We have four basic questions we ask on my campus. Loosely stated, they are: What do we want the students to know? How do we know when they know it? What do we do with those who already know it? What do we do for students struggling to know it? I seem to struggle the most with “What do we do when they already know it?”
So, what do you do? How do you use Formative to advance students who need it- already had the material, gifted and talented, etc.? (Without them feeling like they are just getting more work.)
As we are currently reading Romeo & Juliet, I notice every year that many students come to me having already read the play. With that in mind, I have been working on an extension activity that would help assess their actual knowledge of the work as well as use their critical and creative thinking skills and writing skills. It is still a work in progress, but I have shared it in hopes of giving others a possible idea as well as getting feedback on how you think I could improve upon it. This is for 9th graders.
This is an AWESOME formative, Susan I really like how you encourage your students to become detectives and come to their own conclusion given the crime. The prompts you give are enticing and hit multiple DOK levels! I can see how they’ll help you assess reading comprehension, analysis, and allow students to be creative in their approach.
As a quick follow up, I was wondering how you plan on rolling out this activity. For example, are you going to have students complete the formative over a series of days as others are reading the story? Perhaps there’s a way you can have the students in this “extension” group collaborate with the students who are reading the story for the first time. For example, maybe the students who are reading the story can write summaries and analysis of each chapter. Then, the students in the “extension” group could read these summaries and draw “evidence” (from these “witnesses”). Later, students in the “extension” group could present their investigation and the others could provide “testimonies” - having just read the story.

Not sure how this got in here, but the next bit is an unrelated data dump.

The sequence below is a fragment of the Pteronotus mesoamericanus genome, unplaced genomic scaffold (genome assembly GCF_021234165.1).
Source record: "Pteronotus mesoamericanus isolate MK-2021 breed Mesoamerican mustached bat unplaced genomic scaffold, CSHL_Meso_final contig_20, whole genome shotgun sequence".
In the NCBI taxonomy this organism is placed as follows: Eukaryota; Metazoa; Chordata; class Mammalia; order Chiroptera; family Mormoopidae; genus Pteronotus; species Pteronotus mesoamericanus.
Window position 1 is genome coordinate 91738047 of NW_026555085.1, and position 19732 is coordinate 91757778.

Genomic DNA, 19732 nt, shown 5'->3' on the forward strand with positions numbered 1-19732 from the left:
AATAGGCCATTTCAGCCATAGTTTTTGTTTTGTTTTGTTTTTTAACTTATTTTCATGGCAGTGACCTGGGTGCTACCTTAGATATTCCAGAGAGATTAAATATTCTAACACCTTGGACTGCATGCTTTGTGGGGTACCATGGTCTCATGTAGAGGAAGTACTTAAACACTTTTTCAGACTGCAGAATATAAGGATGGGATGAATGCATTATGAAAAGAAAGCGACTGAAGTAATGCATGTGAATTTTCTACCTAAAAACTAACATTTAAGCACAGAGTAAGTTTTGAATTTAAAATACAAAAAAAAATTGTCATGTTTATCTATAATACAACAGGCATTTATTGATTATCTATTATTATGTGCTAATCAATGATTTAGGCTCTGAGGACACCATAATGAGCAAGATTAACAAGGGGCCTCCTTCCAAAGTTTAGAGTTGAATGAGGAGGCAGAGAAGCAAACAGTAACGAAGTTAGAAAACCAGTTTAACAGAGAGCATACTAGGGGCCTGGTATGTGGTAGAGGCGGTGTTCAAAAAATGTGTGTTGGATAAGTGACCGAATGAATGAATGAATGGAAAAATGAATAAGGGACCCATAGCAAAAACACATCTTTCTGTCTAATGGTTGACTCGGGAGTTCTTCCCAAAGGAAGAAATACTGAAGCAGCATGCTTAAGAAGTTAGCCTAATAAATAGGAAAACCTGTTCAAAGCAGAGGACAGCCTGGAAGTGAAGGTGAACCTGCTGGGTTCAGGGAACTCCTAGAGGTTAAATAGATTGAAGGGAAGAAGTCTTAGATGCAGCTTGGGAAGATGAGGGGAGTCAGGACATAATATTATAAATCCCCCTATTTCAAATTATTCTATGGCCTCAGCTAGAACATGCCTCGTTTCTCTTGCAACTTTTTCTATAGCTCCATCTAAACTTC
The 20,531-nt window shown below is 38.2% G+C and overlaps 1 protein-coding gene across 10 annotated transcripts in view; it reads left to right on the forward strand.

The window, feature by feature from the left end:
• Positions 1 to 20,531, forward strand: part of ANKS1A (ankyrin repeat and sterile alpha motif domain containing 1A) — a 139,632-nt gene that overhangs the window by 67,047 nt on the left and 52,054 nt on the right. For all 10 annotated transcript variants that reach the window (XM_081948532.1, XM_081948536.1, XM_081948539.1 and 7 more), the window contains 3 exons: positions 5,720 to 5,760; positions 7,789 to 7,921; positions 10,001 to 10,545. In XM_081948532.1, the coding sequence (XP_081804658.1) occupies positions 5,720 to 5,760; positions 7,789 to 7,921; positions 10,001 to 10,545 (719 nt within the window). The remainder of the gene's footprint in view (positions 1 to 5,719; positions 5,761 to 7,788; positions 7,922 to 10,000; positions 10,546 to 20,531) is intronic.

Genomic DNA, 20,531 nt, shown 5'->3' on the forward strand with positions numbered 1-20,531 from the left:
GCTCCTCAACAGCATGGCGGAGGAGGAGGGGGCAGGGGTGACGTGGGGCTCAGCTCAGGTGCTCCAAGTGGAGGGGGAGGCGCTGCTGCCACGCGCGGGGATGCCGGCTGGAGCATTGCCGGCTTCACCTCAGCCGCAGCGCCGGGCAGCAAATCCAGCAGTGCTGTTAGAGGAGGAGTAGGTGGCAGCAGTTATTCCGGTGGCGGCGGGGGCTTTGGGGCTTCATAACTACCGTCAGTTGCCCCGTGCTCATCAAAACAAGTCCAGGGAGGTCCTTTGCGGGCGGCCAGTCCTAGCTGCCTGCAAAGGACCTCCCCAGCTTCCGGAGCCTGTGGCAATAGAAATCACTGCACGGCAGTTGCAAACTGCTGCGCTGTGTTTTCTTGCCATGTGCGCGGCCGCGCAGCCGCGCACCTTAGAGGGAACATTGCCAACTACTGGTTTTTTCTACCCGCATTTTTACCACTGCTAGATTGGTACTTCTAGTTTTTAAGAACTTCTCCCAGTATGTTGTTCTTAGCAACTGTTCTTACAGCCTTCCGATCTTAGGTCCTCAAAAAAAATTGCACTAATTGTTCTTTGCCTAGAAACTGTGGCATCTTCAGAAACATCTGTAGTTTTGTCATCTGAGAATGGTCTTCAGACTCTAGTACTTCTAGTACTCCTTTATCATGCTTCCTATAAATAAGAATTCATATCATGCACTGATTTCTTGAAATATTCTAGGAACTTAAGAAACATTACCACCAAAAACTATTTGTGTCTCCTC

I am getting a little carried away here, but thought it might be interesting to explore I’d love to hear if others have suggestions or ideas for your activity or for using Formative for extension activities in general. I’m tagging @ela_educators in here, but of course others are welcome to reply as well!
I really like these ideas.
In the past it has been a limited number of students who take on this challenge. They appreciate that they don’t have to “stay with the class” and read along with something they have already read. Because of this, I often allow them to determine how they approach the activity. Some have teamed up to complete the investigation, some have spoken with students in class who are reading it or ask questions of the whole class as we stop and talk about aspects of the scene we are currently reading. Some students research the role of women during this time period and try to learn more about Verona in an effort to get a better insight overall. I enjoy watching them taking steps and assessing what to do next.
Thank you for for such positive feedback and great ideas.